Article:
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86 commitment increases, so does motivation derived from goal internalization, and vice versa. As previously mentioned, high continuance commitment characterizes an employee that stays with an organization because there are no better alternatives (Meyer & Allen, 2004), and goal internalization work motivation stem s from engagement in activities that provide a sense of purpose and reinforce internal value systems (L eonard et al., 1999). Therefore, if an employee has goal internalization work motivation and feels u nhappy with their job, then the employee could maintain membership in the position because there are no better alternatives that would allow them to achieve desired goals or they may have to forgo something of value in order to leave the organization Future research should seek to further explain this relationship. The last analysis conducted in this study sought to determine if hope and organizational comm itment could be predicted based on work motivation and selected demographics. Findings revealed that self concept external and self concept internal work motivation sources, as well as education were significant predictors of agency and pathway (hope scale measures). Self concept external relates well to hope, because when employees have relationships with coworkers they are more likely to seek guidance and attain support when tasks become challenging. Self concept internal also plays a strong role in hope due to the challenge of achieving higher competency. When tasks increase in diff iculty, an employee is motivated to persevere through the challenge because the end result is greater knowledge, skills, and abilities. In addition, year born, instrumental wor k motivation, and goal internalization work motivation were significant predict or s of normative commitment. Year born is a significant predictor of normative commitment because younger generations that are early in a career path are more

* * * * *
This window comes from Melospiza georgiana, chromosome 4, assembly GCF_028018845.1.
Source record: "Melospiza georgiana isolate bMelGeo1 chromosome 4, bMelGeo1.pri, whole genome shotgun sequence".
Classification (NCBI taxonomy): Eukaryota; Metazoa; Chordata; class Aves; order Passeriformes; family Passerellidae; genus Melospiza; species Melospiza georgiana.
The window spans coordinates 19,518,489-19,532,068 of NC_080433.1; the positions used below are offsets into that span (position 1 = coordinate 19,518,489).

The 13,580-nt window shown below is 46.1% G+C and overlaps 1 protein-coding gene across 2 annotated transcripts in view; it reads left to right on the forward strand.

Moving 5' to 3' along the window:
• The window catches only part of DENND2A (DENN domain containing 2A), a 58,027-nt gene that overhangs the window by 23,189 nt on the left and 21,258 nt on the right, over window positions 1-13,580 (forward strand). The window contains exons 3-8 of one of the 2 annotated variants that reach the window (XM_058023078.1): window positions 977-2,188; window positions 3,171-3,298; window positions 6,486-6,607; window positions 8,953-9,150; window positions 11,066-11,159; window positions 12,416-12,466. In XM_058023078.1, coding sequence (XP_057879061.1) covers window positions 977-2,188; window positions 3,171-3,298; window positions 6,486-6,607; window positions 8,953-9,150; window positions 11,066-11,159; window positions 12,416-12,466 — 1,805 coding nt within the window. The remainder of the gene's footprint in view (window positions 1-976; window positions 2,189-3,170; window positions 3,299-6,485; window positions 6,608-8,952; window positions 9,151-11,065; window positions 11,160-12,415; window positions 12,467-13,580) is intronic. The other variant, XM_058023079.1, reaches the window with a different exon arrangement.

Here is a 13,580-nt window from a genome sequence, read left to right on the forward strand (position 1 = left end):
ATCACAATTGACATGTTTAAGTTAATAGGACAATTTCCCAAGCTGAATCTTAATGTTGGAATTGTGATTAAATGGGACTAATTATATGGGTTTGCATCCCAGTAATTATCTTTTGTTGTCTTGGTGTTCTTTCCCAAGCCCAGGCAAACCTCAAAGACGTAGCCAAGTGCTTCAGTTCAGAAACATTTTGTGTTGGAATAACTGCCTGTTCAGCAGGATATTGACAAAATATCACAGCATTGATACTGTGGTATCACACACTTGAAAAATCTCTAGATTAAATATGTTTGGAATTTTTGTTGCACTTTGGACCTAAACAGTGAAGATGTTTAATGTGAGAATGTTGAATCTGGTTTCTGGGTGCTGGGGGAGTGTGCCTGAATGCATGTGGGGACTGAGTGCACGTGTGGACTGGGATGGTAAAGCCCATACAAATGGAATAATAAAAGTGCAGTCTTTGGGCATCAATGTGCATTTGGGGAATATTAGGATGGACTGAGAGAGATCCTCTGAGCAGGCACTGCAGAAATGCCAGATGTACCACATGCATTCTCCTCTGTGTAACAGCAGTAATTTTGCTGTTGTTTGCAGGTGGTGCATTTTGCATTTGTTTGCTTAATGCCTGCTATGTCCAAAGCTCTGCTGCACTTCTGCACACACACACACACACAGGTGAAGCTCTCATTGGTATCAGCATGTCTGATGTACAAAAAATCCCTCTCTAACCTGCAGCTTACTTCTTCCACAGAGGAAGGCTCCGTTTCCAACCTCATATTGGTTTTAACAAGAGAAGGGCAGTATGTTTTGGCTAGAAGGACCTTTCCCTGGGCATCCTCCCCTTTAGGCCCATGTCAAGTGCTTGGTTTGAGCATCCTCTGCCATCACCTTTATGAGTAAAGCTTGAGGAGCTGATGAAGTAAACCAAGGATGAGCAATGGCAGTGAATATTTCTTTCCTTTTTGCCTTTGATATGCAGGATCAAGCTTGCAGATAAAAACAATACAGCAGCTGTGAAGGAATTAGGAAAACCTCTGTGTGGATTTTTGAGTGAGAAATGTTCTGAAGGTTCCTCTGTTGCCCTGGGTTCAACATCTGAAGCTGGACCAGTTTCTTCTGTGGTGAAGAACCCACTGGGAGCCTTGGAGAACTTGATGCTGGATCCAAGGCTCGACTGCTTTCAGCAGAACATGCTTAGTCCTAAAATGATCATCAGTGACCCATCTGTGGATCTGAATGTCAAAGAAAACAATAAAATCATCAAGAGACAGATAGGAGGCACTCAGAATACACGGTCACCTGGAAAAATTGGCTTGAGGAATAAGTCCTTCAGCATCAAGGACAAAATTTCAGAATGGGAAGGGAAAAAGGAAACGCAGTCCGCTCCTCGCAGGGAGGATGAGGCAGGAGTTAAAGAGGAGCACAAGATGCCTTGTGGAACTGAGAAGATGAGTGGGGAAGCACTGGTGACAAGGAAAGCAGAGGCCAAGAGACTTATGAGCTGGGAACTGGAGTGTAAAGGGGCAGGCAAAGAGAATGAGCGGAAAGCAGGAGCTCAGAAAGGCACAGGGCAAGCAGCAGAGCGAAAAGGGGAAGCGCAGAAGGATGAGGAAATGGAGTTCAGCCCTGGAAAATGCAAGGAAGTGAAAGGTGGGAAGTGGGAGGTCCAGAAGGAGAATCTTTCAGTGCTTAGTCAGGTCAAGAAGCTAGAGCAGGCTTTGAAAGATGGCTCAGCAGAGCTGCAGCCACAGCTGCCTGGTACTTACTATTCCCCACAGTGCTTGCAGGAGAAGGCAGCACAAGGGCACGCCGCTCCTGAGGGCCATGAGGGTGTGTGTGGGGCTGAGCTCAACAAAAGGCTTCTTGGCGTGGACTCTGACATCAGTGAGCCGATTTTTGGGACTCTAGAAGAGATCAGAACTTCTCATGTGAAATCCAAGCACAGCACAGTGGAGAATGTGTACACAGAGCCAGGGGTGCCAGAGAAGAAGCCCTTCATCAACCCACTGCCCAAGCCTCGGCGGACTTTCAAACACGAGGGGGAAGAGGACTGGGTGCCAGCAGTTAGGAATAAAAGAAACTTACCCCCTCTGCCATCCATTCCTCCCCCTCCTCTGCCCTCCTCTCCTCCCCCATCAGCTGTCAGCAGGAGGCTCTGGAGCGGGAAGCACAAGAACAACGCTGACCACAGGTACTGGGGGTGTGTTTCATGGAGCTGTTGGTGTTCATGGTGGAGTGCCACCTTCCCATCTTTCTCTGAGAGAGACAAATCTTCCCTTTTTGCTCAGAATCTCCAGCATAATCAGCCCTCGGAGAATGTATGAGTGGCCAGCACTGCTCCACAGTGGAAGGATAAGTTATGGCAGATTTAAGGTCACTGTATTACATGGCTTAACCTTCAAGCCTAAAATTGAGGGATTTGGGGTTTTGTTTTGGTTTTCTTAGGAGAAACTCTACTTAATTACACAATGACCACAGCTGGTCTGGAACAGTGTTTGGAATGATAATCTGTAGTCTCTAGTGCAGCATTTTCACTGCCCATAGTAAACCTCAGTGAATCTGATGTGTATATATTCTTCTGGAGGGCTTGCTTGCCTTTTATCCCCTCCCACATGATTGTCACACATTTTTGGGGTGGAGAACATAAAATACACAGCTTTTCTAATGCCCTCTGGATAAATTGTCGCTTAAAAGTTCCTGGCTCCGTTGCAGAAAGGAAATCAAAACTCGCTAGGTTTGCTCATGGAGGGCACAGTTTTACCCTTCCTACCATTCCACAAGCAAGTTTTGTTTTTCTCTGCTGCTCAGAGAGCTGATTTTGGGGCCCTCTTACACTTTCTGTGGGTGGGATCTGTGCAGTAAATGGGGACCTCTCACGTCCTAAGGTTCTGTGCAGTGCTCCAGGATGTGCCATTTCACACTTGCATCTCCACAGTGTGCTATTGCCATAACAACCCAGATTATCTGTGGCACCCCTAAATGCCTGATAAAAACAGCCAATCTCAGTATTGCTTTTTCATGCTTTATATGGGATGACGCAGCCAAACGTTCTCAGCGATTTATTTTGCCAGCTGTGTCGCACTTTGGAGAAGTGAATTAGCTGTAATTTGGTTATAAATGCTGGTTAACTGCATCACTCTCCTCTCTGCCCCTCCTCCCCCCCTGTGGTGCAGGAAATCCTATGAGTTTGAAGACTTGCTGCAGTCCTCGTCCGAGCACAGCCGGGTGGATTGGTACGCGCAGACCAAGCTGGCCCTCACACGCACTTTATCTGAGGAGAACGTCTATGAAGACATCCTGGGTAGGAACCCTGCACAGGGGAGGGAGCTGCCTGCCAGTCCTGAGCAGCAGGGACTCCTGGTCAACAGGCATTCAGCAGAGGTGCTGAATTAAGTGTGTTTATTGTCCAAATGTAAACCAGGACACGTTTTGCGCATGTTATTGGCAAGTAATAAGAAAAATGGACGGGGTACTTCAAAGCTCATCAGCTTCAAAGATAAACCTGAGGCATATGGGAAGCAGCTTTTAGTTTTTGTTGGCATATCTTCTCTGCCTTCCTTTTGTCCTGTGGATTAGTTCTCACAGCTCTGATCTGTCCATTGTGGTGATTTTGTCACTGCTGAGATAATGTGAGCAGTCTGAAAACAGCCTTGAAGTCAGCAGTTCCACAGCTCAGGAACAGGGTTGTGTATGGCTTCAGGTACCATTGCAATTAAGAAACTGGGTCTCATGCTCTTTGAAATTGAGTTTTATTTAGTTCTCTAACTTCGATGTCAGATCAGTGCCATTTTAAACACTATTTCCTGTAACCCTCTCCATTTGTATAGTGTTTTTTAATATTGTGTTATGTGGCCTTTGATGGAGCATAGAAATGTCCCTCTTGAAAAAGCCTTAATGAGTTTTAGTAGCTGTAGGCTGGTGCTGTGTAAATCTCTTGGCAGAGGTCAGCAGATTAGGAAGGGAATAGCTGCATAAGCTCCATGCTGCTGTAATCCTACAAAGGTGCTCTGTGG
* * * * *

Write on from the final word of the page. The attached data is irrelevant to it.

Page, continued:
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87 focused on finding where they fit in the world of work whereas older generations are more content in their careers due to longer tenure in the workforce. Also, instrumental motivation is a significant predictor of normative. When an employee receives substantial benefits i n an organization, such as pay, and when special projects are assigned, dedication through a sense of obligation develops. There were no significant pred ictors for affective commitment, but year born was found to be a significant predictor of continuance c ommitment. The older an employee gets the less valuable and desirable they tend to feel toward an employer, which makes the costs of leaving an organization too great for fear no other jobs will be available. In addition, younger employees often enter the workforce with debts from student loans that must be paid within a fixed time period. Also, younger employees are starting families resulting in additional financial responsibilities Therefore, younger employees also tend to be concerned with maintaining e mployment in order to pay back student loans and meet family obligations These conclusions follow the trend that popular literature found in management and in the media have falsely stereotyped generat ions (Macky et al., 2008; Wong et al., 2008 ; Jurkiewi cz, 2000 ). Inconsistent findings of generational differences allude that differences as well as similarities may be context bound and fluctuate based on the nature of the work environment Yu and Miller (2005) found generational differences in preferred le adership styles in the manufacturing industry, but no differences in the education sector. If generational differences and similarities are context bound, then researchers should focus on what factors cause differences and what factors lead to similarities The sample in this study provided the unique opportunity to explore